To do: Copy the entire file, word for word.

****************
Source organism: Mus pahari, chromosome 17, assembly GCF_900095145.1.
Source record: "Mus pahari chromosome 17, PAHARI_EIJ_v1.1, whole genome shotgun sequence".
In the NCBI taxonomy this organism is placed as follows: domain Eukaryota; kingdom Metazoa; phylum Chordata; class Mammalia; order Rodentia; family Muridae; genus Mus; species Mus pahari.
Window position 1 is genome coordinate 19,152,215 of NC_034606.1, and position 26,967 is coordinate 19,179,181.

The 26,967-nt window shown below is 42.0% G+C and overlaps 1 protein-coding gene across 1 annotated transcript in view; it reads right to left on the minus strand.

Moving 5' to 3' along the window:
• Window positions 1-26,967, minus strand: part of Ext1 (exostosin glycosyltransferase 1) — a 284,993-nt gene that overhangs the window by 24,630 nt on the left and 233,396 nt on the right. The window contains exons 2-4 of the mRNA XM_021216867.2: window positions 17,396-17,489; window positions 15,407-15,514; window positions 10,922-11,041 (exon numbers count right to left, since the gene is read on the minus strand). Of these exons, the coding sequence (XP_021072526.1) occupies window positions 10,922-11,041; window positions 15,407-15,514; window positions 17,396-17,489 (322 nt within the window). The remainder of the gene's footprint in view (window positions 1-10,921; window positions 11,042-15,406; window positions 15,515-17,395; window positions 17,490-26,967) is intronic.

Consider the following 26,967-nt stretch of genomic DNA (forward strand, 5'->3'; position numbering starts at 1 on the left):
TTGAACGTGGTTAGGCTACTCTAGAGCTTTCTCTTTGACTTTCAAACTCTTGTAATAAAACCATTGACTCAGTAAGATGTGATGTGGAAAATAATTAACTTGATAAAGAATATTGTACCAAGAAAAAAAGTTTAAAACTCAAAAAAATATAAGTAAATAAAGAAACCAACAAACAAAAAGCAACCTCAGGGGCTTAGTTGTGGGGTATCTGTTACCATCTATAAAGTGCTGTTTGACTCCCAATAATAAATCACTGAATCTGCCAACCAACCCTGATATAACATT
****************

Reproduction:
Source organism: Mus pahari, chromosome 17, assembly GCF_900095145.1.
Source record: "Mus pahari chromosome 17, PAHARI_EIJ_v1.1, whole genome shotgun sequence".
In the NCBI taxonomy this organism is placed as follows: domain Eukaryota; kingdom Metazoa; phylum Chordata; class Mammalia; order Rodentia; family Muridae; genus Mus; species Mus pahari.
Window position 1 is genome coordinate 19,152,215 of NC_034606.1, and position 26,967 is coordinate 19,179,181.

The 26,967-nt window shown below is 42.0% G+C and overlaps 1 protein-coding gene across 1 annotated transcript in view; it reads right to left on the minus strand.

Moving 5' to 3' along the window:
• Window positions 1-26,967, minus strand: part of Ext1 (exostosin glycosyltransferase 1) — a 284,993-nt gene that overhangs the window by 24,630 nt on the left and 233,396 nt on the right. The window contains exons 2-4 of the mRNA XM_021216867.2: window positions 17,396-17,489; window positions 15,407-15,514; window positions 10,922-11,041 (exon numbers count right to left, since the gene is read on the minus strand). Of these exons, the coding sequence (XP_021072526.1) occupies window positions 10,922-11,041; window positions 15,407-15,514; window positions 17,396-17,489 (322 nt within the window). The remainder of the gene's footprint in view (window positions 1-10,921; window positions 11,042-15,406; window positions 15,515-17,395; window positions 17,490-26,967) is intronic.

Consider the following 26,967-nt stretch of genomic DNA (forward strand, 5'->3'; position numbering starts at 1 on the left):
TTGAACGTGGTTAGGCTACTCTAGAGCTTTCTCTTTGACTTTCAAACTCTTGTAATAAAACCATTGACTCAGTAAGATGTGATGTGGAAAATAATTAACTTGATAAAGAATATTGTACCAAGAAAAAAAGTTTAAAACTCAAAAAAATATAAGTAAATAAAGAAACCAACAAACAAAAAGCAACCTCAGGGGCTTAGTTGTGGGGTATCTGTTACCATCTATAAAGTGCTGTTTGACTCCCAATAATAAATCACTGAATCTGCCAACCAACCCTGATATAACATT